Coca-Cola publishes water footprints

Water footprint studies compiled for drinks giant Coca-Cola show agricultural water use dwarfs the firm’s own consumption

Water footprint studies compiled for drinks giant Coca-Cola show agricultural water use dwarfs the firm’s own consumption and that of associated bottling plants.1

Coca-Cola has water efficiency, treatment and neutrality targets, but they apply only to water used in its own operations, not to its supply chain (ENDS Report 407, pp 11-12).

Water footprints are usually comprised of three figures. These represent the amount of rainwater taken from the soil, known as ‘green’ water; ‘blue’ water from lakes, rivers and irrigation systems; and ‘grey’ water, a measure of the water contaminated during a product’s creation.

Coca-Cola’s studies, published in September with NGO the Nature Conservancy, show the green and blue water used to grow sugar beet and other ingredients make up two-thirds of the 35-litre water footprint of a 0.5-litre bottle of Netherlands-made Coca-Cola. As the Netherlands is not water-stressed, this is not considered a problem.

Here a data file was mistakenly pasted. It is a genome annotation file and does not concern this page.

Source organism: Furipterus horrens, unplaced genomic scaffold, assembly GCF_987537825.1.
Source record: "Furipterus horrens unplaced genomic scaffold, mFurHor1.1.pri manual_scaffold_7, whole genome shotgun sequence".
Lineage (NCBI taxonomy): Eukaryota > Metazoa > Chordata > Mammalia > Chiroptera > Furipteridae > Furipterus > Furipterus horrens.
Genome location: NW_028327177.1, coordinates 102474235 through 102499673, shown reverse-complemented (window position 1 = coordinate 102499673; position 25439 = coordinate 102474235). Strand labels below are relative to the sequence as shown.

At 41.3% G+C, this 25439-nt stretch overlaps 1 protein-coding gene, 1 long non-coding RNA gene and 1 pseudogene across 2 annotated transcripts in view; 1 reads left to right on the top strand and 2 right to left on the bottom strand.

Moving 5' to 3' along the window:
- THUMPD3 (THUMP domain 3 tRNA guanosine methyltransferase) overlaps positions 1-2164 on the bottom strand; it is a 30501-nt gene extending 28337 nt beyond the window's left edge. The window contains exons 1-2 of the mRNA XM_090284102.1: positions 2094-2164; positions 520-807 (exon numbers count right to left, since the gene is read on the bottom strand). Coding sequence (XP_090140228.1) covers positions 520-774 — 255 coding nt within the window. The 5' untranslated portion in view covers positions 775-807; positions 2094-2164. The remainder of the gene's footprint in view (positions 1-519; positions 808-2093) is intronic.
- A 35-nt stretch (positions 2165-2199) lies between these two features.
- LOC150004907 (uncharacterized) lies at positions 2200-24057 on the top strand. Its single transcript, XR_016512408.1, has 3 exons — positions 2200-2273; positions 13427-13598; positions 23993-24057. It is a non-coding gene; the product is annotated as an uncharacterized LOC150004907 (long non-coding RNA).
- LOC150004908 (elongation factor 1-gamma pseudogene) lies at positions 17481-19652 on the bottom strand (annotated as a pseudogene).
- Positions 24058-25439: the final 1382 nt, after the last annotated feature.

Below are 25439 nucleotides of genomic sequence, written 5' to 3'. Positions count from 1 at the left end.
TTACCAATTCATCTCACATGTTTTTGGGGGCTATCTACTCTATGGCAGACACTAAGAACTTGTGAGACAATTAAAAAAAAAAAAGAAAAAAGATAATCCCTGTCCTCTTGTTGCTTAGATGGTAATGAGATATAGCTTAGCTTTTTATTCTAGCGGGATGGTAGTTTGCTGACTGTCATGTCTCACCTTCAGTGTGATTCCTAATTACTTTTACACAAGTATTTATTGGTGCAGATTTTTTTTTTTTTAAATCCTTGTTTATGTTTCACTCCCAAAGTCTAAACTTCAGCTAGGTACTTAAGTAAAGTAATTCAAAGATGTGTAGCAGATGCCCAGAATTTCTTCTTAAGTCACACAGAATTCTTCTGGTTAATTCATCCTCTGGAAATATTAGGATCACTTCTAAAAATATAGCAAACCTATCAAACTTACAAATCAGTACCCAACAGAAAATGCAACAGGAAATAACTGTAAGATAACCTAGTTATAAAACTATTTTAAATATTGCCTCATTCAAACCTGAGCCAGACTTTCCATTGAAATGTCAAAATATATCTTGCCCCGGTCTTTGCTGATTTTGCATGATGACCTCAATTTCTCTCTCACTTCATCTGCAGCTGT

Only 0.4 litres of the footprint is from Coca-Cola’s own operations. This is the water in the product itself. The rest of the water used during bottling is discounted because it goes to a sewage works and is returned to the environment.

Coca-Cola has also compiled footprints for orange juices sold in the US. For every litre of its fresh Simply Orange juice, sourced from Florida, 386 litres of green water are needed and 154 litres of blue water. The grey water footprint adds another 100 litres.

Meanwhile, the first sustainability report published by the European Federation of Bottled Waters shows bottled water has the lowest water and carbon footprint of any packaged food or drink.2  Unlike a similar study by Nestlé, published in the spring, it does not include figures for tap water for comparison.

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